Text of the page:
Plan adds cultural resource protection

Cultural resources will receive more protection in Coupeville, even if most people don’t know where they’re located.

After nearly five years of effort, work on Coupeville’s Shoreline Master Plan is nearing an end. Several revisions have been written into the plan that is currently undergoing public comment.

Town Planner Larry Kwarsick pointed out the substantial changes that have been made to the plan during the Tuesday evening Town Council meeting. He said the cultural resource protection regulations were changed due to comments raised by various tribes, the state Department of Archeology and Historic Preservation, local residents and the National Park Service.

Kwarsick said there are six or seven sites within Coupeville that have historic and cultural artifacts on them. He wouldn’t say where those sites are, presumably to protect them. But anyone wishing to develop within 500-feet of any of those sites will have to undertake studies to see what artifacts are on the property. If resources are found that would require additional protection, then the property would have to go through a more intensive cultural resources management process, Kwarsick said.

People aren’t generally aware of the locations of the “cultural resources,” presumably Indian and pioneer artifacts, and they are kept confidential, though Kwarsick said that the locations affect a significant portion of the town. Coupeville’s shoreline plan covers everything within 200 yards of the shoreline.

Kwarsick said the information is held in trust by the department of Archeology and Historic Preservation. For access to the information, the town agrees to keep it confidential. He said that is necessary out of fear someone may destroy the items located on the sites.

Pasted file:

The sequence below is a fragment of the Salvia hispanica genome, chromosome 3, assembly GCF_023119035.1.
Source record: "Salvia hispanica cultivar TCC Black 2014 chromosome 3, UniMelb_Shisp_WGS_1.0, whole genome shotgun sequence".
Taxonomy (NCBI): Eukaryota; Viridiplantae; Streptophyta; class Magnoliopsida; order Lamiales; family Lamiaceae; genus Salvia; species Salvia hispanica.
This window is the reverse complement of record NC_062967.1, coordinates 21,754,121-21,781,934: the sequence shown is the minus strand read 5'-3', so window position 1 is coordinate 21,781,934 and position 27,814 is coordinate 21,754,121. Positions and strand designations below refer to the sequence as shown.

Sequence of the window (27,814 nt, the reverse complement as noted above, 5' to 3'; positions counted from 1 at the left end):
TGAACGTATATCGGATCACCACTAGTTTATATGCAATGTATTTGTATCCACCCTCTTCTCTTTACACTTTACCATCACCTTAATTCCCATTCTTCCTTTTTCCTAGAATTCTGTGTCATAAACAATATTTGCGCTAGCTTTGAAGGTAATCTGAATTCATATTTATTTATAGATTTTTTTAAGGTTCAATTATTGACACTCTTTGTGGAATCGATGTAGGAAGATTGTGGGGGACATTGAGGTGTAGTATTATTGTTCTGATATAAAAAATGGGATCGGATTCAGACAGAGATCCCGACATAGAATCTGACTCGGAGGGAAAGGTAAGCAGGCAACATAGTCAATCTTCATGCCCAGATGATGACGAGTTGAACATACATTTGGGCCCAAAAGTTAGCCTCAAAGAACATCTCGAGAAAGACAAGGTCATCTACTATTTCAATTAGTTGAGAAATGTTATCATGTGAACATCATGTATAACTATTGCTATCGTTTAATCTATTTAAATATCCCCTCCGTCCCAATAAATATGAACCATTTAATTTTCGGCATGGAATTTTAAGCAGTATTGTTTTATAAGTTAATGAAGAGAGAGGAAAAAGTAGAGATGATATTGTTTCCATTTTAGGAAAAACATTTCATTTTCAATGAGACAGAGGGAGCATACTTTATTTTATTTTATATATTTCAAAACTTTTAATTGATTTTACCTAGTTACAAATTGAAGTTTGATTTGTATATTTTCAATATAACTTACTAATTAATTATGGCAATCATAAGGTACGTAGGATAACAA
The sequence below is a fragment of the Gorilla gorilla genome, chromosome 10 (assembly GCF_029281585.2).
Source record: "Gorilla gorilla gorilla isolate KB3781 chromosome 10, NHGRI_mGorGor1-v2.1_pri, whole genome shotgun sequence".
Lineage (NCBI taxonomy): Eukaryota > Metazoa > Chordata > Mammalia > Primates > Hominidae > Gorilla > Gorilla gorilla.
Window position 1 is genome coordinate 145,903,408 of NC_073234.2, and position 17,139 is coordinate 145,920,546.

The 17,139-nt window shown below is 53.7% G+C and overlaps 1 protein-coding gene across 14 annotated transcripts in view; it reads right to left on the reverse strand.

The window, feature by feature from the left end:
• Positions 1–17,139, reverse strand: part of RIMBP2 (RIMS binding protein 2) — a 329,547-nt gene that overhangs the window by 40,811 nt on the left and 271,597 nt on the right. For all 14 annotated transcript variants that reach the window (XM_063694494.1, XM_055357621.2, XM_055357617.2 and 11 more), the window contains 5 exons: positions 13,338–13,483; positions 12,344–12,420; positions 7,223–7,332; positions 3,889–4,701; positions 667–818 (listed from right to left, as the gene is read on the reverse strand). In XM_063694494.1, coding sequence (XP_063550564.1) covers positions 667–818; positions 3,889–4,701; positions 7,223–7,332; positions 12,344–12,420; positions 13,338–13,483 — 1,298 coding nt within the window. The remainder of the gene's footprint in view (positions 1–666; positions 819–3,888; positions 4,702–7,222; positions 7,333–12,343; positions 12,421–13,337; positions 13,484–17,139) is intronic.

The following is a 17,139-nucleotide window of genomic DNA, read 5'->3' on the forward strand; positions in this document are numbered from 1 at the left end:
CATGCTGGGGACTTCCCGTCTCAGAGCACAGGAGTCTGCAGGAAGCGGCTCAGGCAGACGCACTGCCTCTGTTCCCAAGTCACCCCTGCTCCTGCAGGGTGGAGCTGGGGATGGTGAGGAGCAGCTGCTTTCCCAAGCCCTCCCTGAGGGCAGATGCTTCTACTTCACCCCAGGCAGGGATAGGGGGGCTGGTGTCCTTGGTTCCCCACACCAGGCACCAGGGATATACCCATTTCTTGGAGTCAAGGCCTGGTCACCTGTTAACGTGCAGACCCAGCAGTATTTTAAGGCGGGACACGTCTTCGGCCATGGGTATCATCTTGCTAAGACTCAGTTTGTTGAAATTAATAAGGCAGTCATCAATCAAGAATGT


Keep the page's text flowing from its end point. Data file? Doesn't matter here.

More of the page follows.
There are also provisions in the plan to protect the current buildings that are built over the water on Front Street.

He said the plan protects the owners by allowing them to continue to use their buildings for its historic uses. Generally, new buildings have to have some sort of “water dependent” use. None of the buildings currently on Front Street would qualify.

However, he said that owners would have to apply for a shoreline conditional use permit if they want to change how their building is used. That could prove to be a lengthy process because it would have to go before the Planning Commission, Town Council, and the state Department of Ecology. He said that process may affect the economic soundness of a building.

Council member Ann Dannhauer said she supported a long review process, while council member Molly Hughes questioned what would be the environmental impact if a business switched from selling jewelry to selling shoes.

There is also language in the plan that would allow an owner to replace the building if it is destroyed.

“My goal is to protect the historic structures,” Kwarsick said.

In addition to the provisions concerning the existing buildings, there are also provisions mitigating the loss of public views and beach access along the historic waterfront.

During the meeting, Dannhauer asked about the possibility of adding a 25-foot buffer from the high water mark on Front Street in Coupeville, which would effectively prohibit any development on the shoreline in downtown.

Kwarsick said such a provision would render affected properties useless and leave the town open to litigation as an unconstitutional taking of property.

The Town Council held a workshop Tuesday evening to discuss the current form of the shoreline plan. Dannhauer wanted the council to take more public input during the workshop. No other member of the council would second the motion.

Council member Bob Clay said he was sick of all the public hearings that have already taken place and wants to vote on it. Work on the proposed plan started in 2003. The draft sparked controversy beginning in late 2006 when some residents were critical of provisions that would have allowed new buildings to be constructed over the water on Front Street for a “water enjoyment” use. Ultimately, that provision was removed after the town met with Ecology officials last summer.

The Town Council will hold a public hearing in March and then the plan heads to the state Department of Ecology for its review.

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